There were no special CQB scopes, no “intermediate” scopes worth noting that worked, and whatever task that could be performed with the STG could just as well be done with existing weapons. And the pointer here imho are the words “handheld machinegun” .because back then nobody could figure out that all frontline infantry weapons except LMGs and dedicated sniper rifles could be replaced by it. In fact I do not even think germans thought this far – hence the only “universal” weapon was the FG and even that left much to be desired.
    Hence the dry technical description.
    And remember it took many years to improve upon the concept, and it is still ongoing, and neither then nor now do infantry weapons even bring any quantum leap in anything. The STG was a gradual improvement on existing concepts (semiauto rifle and smg), not a revolution. This is like saying today someone would be “shoked” by the P-90. Just does not happen. But it does start a subtle trend.

    Ps:
    There is an error in translation. “avtomat” means “automatic”, NOT a machinegun, and is equal to “assault rifle”. The “handheld machinegun” is a result of poor translation.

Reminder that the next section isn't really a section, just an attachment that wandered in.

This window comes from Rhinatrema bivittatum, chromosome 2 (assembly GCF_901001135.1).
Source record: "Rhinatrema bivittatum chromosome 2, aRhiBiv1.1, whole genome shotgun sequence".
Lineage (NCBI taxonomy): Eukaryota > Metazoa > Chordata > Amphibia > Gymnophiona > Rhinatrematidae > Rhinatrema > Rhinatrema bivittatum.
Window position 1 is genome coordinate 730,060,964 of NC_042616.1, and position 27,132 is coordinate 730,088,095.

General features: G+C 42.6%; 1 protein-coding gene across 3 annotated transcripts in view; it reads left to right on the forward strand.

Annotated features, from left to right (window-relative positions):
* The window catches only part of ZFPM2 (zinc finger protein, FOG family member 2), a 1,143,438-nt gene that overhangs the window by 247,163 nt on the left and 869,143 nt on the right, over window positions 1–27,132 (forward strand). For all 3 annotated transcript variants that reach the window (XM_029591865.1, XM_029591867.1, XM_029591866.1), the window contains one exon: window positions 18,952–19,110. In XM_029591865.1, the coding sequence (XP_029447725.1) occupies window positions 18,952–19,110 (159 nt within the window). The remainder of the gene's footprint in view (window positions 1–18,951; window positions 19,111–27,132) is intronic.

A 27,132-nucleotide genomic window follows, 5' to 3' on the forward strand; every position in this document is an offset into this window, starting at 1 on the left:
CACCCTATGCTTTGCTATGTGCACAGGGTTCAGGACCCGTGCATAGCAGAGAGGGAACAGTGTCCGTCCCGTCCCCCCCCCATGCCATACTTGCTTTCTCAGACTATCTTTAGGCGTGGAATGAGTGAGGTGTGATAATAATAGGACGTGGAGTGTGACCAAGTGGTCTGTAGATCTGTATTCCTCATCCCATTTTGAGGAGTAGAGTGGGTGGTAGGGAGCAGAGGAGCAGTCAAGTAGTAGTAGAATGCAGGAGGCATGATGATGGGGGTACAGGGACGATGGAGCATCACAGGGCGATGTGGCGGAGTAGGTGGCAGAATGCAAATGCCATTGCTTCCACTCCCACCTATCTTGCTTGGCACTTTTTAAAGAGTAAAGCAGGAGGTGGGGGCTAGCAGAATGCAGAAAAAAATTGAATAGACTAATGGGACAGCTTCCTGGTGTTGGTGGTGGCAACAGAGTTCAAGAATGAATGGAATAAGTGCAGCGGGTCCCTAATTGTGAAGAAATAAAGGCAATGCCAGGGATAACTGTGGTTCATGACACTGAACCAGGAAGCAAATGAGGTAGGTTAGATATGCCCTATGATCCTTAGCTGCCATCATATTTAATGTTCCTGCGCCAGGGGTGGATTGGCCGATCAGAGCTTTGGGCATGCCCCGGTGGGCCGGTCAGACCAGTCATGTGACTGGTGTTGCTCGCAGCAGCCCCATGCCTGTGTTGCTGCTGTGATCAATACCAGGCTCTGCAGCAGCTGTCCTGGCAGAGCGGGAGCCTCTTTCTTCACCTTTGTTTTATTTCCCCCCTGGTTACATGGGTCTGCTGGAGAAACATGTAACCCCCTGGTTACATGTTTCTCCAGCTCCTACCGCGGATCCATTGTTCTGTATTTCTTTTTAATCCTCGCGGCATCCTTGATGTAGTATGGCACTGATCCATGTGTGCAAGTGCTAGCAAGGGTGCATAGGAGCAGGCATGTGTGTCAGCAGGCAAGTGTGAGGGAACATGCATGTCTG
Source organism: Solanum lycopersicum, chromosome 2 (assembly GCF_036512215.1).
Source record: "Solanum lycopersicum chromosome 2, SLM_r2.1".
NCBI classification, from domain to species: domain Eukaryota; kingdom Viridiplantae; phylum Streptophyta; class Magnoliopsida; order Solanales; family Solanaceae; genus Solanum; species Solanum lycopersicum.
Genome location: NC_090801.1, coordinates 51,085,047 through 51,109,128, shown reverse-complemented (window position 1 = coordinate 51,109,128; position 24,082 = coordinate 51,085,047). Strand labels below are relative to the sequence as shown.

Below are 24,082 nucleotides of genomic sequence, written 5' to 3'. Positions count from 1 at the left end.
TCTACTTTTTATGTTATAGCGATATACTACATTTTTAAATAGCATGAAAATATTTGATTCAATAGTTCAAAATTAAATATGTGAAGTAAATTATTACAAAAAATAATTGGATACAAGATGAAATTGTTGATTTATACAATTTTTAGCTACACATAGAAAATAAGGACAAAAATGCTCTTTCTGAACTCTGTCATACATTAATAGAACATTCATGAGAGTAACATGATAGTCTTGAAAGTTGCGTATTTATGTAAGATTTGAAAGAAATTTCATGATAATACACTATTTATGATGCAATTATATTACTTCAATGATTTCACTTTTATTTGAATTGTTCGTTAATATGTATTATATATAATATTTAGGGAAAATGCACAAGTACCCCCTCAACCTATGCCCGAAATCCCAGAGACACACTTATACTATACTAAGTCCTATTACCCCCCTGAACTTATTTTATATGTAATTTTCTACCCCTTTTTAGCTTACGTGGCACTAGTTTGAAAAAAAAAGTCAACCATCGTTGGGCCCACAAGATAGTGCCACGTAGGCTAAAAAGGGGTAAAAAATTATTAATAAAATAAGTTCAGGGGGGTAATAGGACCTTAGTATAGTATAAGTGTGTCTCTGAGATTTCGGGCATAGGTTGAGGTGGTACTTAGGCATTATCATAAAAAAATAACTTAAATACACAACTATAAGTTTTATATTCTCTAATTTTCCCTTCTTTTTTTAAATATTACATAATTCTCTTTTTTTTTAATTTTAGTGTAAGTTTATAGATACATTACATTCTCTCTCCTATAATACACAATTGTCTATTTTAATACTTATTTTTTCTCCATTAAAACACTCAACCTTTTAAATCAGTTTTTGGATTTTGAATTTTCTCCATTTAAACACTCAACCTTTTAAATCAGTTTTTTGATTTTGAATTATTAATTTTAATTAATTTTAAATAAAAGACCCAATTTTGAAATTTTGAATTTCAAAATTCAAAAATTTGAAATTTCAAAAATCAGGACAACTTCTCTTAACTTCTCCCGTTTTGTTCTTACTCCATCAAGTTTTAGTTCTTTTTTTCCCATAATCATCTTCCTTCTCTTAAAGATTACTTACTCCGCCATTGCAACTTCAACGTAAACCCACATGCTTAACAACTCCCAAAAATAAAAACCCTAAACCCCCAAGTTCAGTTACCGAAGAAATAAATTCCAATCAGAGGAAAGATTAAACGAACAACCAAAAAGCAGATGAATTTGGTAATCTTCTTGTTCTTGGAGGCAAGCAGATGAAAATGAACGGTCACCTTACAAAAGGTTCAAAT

• Zebra Dun

    It would be interesting to compare the terminal ballistics of this round against the .30 carbine.
    Did the German’s have the M-1 Carbine in mind while designing this rifle?

  • AJ

    Looks to be predessor to HK 91 .PTR 91? am I close?

  • Leon Brousilovky

    My grandfather used mp/stg at war as second weapon.

  • Leon Brousilovky

    And i found what that “belash” about. Its old type of marking little “b”, “MKb 42 (H)”

  • Well, you should follow the link and you will see that the second quote is not an official in-depth report, or “intel”, as the article says, but just an entry from a pocket reference book or almanac of some sort for soldiers and officers. Note the fancy header and a headline – it’s basically a news article.